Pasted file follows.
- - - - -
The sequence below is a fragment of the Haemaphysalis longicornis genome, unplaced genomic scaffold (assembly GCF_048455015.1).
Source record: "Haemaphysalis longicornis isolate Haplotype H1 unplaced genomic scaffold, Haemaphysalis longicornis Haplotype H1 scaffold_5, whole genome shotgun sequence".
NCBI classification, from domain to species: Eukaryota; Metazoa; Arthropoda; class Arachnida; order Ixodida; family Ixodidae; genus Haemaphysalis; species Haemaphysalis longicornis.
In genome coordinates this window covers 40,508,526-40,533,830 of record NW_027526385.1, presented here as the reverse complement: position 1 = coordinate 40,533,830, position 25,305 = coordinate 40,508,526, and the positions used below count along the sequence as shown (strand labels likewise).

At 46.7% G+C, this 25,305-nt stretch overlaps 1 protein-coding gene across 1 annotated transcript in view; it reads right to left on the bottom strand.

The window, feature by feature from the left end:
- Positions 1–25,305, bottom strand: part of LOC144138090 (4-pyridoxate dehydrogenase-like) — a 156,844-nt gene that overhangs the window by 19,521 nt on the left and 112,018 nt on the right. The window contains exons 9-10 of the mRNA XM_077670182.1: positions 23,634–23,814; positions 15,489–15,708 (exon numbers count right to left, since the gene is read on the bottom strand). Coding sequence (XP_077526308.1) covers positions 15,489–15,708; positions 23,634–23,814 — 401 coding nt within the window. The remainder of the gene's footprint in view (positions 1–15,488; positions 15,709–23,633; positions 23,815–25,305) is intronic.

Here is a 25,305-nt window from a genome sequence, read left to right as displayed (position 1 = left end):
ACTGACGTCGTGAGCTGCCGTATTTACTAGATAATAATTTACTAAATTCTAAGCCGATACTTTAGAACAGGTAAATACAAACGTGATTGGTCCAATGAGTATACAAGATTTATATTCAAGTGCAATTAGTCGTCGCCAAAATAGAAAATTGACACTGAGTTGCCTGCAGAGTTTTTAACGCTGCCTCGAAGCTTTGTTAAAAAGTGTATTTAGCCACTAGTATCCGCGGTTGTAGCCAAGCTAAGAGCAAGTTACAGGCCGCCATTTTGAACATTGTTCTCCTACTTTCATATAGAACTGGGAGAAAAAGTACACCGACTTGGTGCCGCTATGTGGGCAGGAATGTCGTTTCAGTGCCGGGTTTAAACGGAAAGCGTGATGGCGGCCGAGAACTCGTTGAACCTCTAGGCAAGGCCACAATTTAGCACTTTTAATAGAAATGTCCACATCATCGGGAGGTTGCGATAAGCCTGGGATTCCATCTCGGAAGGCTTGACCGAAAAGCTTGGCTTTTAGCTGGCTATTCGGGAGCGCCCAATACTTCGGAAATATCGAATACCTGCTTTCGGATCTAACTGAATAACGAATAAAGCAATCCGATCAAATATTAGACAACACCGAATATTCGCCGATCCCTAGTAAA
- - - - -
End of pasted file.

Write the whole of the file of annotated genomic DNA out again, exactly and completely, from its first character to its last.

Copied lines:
The sequence below is a fragment of the Haemaphysalis longicornis genome, unplaced genomic scaffold (assembly GCF_048455015.1).
Source record: "Haemaphysalis longicornis isolate Haplotype H1 unplaced genomic scaffold, Haemaphysalis longicornis Haplotype H1 scaffold_5, whole genome shotgun sequence".
NCBI classification, from domain to species: Eukaryota; Metazoa; Arthropoda; class Arachnida; order Ixodida; family Ixodidae; genus Haemaphysalis; species Haemaphysalis longicornis.
In genome coordinates this window covers 40,508,526-40,533,830 of record NW_027526385.1, presented here as the reverse complement: position 1 = coordinate 40,533,830, position 25,305 = coordinate 40,508,526, and the positions used below count along the sequence as shown (strand labels likewise).

At 46.7% G+C, this 25,305-nt stretch overlaps 1 protein-coding gene across 1 annotated transcript in view; it reads right to left on the bottom strand.

The window, feature by feature from the left end:
- Positions 1–25,305, bottom strand: part of LOC144138090 (4-pyridoxate dehydrogenase-like) — a 156,844-nt gene that overhangs the window by 19,521 nt on the left and 112,018 nt on the right. The window contains exons 9-10 of the mRNA XM_077670182.1: positions 23,634–23,814; positions 15,489–15,708 (exon numbers count right to left, since the gene is read on the bottom strand). Coding sequence (XP_077526308.1) covers positions 15,489–15,708; positions 23,634–23,814 — 401 coding nt within the window. The remainder of the gene's footprint in view (positions 1–15,488; positions 15,709–23,633; positions 23,815–25,305) is intronic.

Here is a 25,305-nt window from a genome sequence, read left to right as displayed (position 1 = left end):
ACTGACGTCGTGAGCTGCCGTATTTACTAGATAATAATTTACTAAATTCTAAGCCGATACTTTAGAACAGGTAAATACAAACGTGATTGGTCCAATGAGTATACAAGATTTATATTCAAGTGCAATTAGTCGTCGCCAAAATAGAAAATTGACACTGAGTTGCCTGCAGAGTTTTTAACGCTGCCTCGAAGCTTTGTTAAAAAGTGTATTTAGCCACTAGTATCCGCGGTTGTAGCCAAGCTAAGAGCAAGTTACAGGCCGCCATTTTGAACATTGTTCTCCTACTTTCATATAGAACTGGGAGAAAAAGTACACCGACTTGGTGCCGCTATGTGGGCAGGAATGTCGTTTCAGTGCCGGGTTTAAACGGAAAGCGTGATGGCGGCCGAGAACTCGTTGAACCTCTAGGCAAGGCCACAATTTAGCACTTTTAATAGAAATGTCCACATCATCGGGAGGTTGCGATAAGCCTGGGATTCCATCTCGGAAGGCTTGACCGAAAAGCTTGGCTTTTAGCTGGCTATTCGGGAGCGCCCAATACTTCGGAAATATCGAATACCTGCTTTCGGATCTAACTGAATAACGAATAAAGCAATCCGATCAAATATTAGACAACACCGAATATTCGCCGATCCCTAGTAAA